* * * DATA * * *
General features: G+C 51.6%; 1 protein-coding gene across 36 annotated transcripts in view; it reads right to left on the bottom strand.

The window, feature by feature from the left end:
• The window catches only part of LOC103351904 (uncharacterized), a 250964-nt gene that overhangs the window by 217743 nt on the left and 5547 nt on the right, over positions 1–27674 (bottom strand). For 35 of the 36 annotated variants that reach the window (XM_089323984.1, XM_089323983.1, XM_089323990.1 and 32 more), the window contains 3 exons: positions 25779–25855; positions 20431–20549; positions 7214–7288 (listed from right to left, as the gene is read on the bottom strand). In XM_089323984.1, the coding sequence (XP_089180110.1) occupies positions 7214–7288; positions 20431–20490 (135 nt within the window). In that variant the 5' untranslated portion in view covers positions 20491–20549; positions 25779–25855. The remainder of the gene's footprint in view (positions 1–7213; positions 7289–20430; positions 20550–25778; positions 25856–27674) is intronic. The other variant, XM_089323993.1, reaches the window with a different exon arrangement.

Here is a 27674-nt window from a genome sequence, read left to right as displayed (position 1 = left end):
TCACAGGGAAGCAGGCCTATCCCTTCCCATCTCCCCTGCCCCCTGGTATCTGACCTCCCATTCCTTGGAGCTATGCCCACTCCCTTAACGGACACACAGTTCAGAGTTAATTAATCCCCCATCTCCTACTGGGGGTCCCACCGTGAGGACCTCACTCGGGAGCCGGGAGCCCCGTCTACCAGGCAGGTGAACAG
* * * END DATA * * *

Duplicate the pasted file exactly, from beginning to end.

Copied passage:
General features: G+C 51.6%; 1 protein-coding gene across 36 annotated transcripts in view; it reads right to left on the bottom strand.

The window, feature by feature from the left end:
• The window catches only part of LOC103351904 (uncharacterized), a 250964-nt gene that overhangs the window by 217743 nt on the left and 5547 nt on the right, over positions 1–27674 (bottom strand). For 35 of the 36 annotated variants that reach the window (XM_089323984.1, XM_089323983.1, XM_089323990.1 and 32 more), the window contains 3 exons: positions 25779–25855; positions 20431–20549; positions 7214–7288 (listed from right to left, as the gene is read on the bottom strand). In XM_089323984.1, the coding sequence (XP_089180110.1) occupies positions 7214–7288; positions 20431–20490 (135 nt within the window). In that variant the 5' untranslated portion in view covers positions 20491–20549; positions 25779–25855. The remainder of the gene's footprint in view (positions 1–7213; positions 7289–20430; positions 20550–25778; positions 25856–27674) is intronic. The other variant, XM_089323993.1, reaches the window with a different exon arrangement.

Here is a 27674-nt window from a genome sequence, read left to right as displayed (position 1 = left end):
TCACAGGGAAGCAGGCCTATCCCTTCCCATCTCCCCTGCCCCCTGGTATCTGACCTCCCATTCCTTGGAGCTATGCCCACTCCCTTAACGGACACACAGTTCAGAGTTAATTAATCCCCCATCTCCTACTGGGGGTCCCACCGTGAGGACCTCACTCGGGAGCCGGGAGCCCCGTCTACCAGGCAGGTGAACAG